Snow Shoveling Techniques That Save Your Back

Winter is a beautiful time of year. Especially when the crisp and clean white snow begins to fall. There is nothing more magical than waking up to a world covered in white snow. Unfortunately, the snow that makes us love the wintertime can also be a reason for dread. While it may be magical to wake up in the morning to a fresh blanket of snow, it can also be problematic. Snow shoveling can be a pretty labor intensive task. If you are not careful, you may find yourself with a bad back. Don’t let the fear of snow shoveling injuries keep you homebound. Learning these snow shoveling techniques will save your back.

Use Another Method

If you are hesitant to get out and start snow shoveling, you are not alone! Many people have thrown away their shovels for a snow blower. These powerful machines will drastically cut back on the time and effort it takes to clear away the snow. However, snow blowers can be pretty pricey. Much more expensive than a snow shovel. They also need more maintenance to keep them running smoothly. If a snow blower is not for you, than you will want to keep reading for some back saving tips for snow shoveling with a shovel!

Pick the Right Snow Shovel

First of all, you should make sure that you have a proper snow shovel to work with. Picking an ergonomically designed snow shovel will take a lot of pressure off of your back. Here are a few things you should look for when shopping for a snow shovel. Look for a shovel that has a curved handle. It would also be helpful to have a handle that is adjustable in length. You should also look for a shovel that has lightweight plastic blade. While you may be drawn to some heavy duty shovels, just remember that the heavier the blade of the shovel, the heavier the load you have to move. The lightweight shovels will work just as effectively at moving snow as the heavier models. Snow shoveling doesn’t need to be difficult, and picking the right tool to work with will help the job get easier.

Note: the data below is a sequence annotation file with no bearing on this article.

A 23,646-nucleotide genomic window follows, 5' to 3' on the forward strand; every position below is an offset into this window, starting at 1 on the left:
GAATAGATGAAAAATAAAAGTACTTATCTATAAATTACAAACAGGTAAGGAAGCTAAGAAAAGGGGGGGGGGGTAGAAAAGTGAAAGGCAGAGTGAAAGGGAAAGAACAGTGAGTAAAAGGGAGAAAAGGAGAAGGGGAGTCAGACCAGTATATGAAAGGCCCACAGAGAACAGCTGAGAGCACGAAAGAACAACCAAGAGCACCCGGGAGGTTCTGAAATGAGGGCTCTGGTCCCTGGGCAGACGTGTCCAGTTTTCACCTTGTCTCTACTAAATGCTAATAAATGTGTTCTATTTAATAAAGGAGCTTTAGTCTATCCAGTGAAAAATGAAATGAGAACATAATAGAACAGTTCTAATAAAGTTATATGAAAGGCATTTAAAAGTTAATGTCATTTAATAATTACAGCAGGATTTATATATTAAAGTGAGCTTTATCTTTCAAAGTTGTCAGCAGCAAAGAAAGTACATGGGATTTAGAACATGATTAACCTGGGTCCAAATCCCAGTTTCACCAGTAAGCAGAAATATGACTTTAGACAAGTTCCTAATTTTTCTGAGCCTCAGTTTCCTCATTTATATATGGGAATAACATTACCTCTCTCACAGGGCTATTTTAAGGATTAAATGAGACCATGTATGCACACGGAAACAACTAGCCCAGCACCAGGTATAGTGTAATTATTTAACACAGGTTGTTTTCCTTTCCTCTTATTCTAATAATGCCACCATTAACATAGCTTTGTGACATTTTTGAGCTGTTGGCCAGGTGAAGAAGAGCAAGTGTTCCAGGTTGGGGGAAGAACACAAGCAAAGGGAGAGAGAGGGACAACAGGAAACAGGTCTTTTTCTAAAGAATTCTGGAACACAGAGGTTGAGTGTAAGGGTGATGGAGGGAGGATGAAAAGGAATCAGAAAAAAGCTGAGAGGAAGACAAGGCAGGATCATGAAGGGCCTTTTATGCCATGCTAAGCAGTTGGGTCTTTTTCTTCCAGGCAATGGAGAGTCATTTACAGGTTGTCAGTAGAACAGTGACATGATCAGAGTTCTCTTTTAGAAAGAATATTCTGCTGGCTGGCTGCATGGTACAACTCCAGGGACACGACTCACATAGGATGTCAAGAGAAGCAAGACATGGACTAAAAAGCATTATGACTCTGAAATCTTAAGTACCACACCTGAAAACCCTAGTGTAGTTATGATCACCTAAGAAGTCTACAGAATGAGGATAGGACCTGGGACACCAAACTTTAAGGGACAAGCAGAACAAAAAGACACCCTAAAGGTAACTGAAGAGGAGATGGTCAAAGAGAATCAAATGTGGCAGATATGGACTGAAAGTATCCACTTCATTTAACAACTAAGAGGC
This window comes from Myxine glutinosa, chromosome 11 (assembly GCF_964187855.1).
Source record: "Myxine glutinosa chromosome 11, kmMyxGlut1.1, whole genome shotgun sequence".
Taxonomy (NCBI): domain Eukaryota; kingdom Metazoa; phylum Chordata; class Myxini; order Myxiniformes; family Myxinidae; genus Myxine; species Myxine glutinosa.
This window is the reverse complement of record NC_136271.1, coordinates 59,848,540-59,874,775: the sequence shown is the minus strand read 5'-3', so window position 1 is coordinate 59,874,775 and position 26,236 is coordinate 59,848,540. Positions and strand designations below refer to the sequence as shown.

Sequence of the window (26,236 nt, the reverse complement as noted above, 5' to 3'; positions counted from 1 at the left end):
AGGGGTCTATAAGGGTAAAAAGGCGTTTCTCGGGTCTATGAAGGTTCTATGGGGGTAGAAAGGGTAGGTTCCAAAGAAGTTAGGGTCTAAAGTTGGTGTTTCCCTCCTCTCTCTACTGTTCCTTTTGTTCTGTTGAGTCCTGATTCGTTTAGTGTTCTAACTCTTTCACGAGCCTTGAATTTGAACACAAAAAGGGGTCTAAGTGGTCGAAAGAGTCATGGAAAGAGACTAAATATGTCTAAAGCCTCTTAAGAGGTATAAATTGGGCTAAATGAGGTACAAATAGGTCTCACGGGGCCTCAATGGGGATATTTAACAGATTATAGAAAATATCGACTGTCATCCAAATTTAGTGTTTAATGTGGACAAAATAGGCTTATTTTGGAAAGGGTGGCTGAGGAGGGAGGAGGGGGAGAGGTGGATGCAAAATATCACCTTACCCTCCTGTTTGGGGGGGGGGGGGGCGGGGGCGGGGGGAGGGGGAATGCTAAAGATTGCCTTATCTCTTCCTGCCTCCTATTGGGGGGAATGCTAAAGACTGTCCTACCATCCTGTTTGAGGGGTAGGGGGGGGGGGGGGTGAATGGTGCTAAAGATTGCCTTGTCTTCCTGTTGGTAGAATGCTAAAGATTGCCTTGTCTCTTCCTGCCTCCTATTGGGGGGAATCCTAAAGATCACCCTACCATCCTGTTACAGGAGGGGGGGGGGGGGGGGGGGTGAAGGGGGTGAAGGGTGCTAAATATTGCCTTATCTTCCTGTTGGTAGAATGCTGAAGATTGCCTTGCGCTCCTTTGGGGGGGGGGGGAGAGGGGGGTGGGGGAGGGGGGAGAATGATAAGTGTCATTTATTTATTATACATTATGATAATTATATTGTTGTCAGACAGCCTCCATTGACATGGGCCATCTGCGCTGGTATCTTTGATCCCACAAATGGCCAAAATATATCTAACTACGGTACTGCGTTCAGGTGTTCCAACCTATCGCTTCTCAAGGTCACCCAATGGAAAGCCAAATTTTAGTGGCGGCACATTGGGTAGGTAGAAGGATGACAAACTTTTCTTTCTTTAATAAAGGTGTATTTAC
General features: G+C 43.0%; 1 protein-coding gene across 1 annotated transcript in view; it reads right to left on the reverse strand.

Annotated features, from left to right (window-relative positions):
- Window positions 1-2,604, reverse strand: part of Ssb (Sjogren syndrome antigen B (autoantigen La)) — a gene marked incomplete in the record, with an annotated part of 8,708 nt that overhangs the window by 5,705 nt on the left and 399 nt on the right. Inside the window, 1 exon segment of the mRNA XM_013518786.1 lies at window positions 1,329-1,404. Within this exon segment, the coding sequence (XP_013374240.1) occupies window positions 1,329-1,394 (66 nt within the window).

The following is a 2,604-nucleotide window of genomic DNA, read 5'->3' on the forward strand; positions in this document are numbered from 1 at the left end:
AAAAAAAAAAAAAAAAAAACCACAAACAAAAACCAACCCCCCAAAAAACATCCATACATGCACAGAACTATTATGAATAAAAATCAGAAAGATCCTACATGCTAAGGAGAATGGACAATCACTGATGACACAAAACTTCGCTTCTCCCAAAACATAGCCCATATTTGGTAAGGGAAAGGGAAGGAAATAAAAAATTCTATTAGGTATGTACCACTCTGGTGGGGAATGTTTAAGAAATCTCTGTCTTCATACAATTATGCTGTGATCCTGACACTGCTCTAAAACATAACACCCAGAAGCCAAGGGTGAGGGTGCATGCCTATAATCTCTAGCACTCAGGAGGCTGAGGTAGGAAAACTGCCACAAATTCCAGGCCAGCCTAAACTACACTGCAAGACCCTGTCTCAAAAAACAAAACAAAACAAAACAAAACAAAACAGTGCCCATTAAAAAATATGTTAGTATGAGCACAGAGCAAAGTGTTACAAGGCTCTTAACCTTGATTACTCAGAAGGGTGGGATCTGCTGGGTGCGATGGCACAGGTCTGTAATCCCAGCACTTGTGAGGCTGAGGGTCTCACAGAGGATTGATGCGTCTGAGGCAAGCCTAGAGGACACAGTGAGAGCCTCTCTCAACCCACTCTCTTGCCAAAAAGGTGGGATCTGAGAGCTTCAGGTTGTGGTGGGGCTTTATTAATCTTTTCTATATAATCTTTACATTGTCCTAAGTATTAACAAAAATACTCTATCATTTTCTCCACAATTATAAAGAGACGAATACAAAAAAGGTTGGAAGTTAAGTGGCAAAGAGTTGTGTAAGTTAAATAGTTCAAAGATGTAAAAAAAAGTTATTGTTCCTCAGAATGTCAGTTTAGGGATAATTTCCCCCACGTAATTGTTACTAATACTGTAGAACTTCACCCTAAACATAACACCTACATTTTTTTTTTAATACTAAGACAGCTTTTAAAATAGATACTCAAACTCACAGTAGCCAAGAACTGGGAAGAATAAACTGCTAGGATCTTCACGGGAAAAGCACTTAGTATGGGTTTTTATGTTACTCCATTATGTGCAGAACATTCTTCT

Warm Up Your Muscles First

While you may look at snow shoveling as a chore, it can actually be a full body workout! Stepping out into the cold with tight muscles is a recipe for disaster! Try warming up your muscles before getting started. Get your heart rate pumping by marching in place or doing some jumping jacks. Next, you will want to stretch out your arms. It doesn’t have to be anything fancy, just a quick 10 - 15 second stretch on each arm is plenty. Shake them off and move on to your legs. Stretch out each leg focusing on the hamstrings. Finally, lean back to give your lower back a good stretch. Getting your muscles warm before you start snow shoveling will preemptively prevent injury. Also make sure you are wearing the proper layers so that your hard working muscles stay warm in the cold!  

snow shoveling

Practice Safe Lifting